After the Tests: Lessons from the SSAT, ISEE, & HSPT

Congratulations on making it through the middle school testing season! You can finally file, recycle, or burn all of your study materials. Hopefully, the experience turned out to be more pleasant or productive than you originally expected. At the least, you can say that it’s behind you. 

As you return to your regularly scheduled school year already in progress, we would like to encourage you to look at your testing experiences as more than just a set of tasks that you successfully completed. Take every event — yes, even every hoop you have to jump through — as an opportunity to learn more about yourself and about the world you’re learning to manage. The process of learning about, preparing for, and taking a standardized test may contain lessons beyond those covered by SSAT, ISEE, or HSPT multiple-choice questions.

Nuts & Bolts: Mastering Content

What did you see on your entrance exam? While content varies from test to test, each exam exposed you to all kinds of specific questions. How can you make the most of what you encountered? Did you notice a general preference for one section or the other? Was it more interesting understanding an analogy, or did you get more of a rush deciphering a multilayered math problem? Perhaps you were better able to stay engaged on the historical or humanities passages, but you had trouble caring about the characters in the narrative fiction or poetry passages? Or maybe it was the other way around?

The tests also let us know where we might be able to brush up on a subject that we thought we knew better or when to get extra help when a certain topic comes up in the classroom. Though the tests are behind you, you can take what you learned about your knowledge base and use this to help you perform even better in school. Don’t forget to think about your relationship with your tutor or instructor. What helped you stay interested in the process or remember a lesson? What was a challenge or remained unclear? Additionally, you can use your experience to encourage you to develop your academic skills outside of school, such as more regular reading aside from what has been assigned to you.

Knowing Your Process

Secondary school admissions tests challenge students and families to fit a time-consuming class, test, and study schedule into their already full lives. What did this experience show you about the way you organize your assignments and your time? Did you start the process early enough considering your goals? Were you diligent about your daily vocabulary or math review, or did you have to fit these in when possible? Was getting to the homework a last-minute race or were you able to schedule it in during the week? When did you tend to forget things or drop the proper procedure just to finish before meeting your tutor? What stress relief techniques worked during this whole experience and which proved less helpful?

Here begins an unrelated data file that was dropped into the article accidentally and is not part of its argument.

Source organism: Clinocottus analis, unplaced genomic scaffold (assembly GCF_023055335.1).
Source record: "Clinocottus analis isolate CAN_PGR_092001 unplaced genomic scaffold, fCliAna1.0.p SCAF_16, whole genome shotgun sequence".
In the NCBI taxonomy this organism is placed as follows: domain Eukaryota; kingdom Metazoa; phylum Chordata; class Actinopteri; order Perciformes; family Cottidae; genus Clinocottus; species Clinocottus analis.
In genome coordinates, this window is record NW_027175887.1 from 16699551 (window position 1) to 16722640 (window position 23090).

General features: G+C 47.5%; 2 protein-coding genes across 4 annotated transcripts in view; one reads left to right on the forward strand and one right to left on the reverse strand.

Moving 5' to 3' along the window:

Take some time to think about what routines worked well in terms of studying and reviewing before tests. It is also productive to acknowledge and understand what did not work well. What would you do differently, or what might you recommend your younger siblings try instead? Remember, it is ok — in fact, it’s helpful — to admit something did not work out as planned. This knowledge can help you not only on future standardized tests, but on school exams and on all sorts of personal projects as well.

Postgame with the Home Team

Perhaps the most valuable insight to be gained from the tests is how did your family respond to the task, and does this fit with your family’s ideal method of problem-solving? Did your parent provide all of the direction, or did they simply take the lead and hand out assignments? Did you understand what it was all about, or were you simply doing as you were told? Some parents lean toward having more planned out for the student, while others find ways to get the student’s feedback on the process and the potential candidate schools. When was your parent most helpful with the process? When did you appreciate being able to decide and do more on your own?

Ideally, you and your family took a little time after the last test to debrief the process from start to finish. What helped everyone to feel more successful and enjoy the process more? What changes could be made for future family projects, to ensure the more pleasant and effective experience for all? How about giving and receiving feedback? What communication habits made people feel heard without leaving someone on the defensive? Think about what elements your family would like to change and which ones they would like to carry forward into future team projects.

Whatever you take from this testing experience, we hope that it gives you the opportunity to be both more effective as individuals and more connected as a family.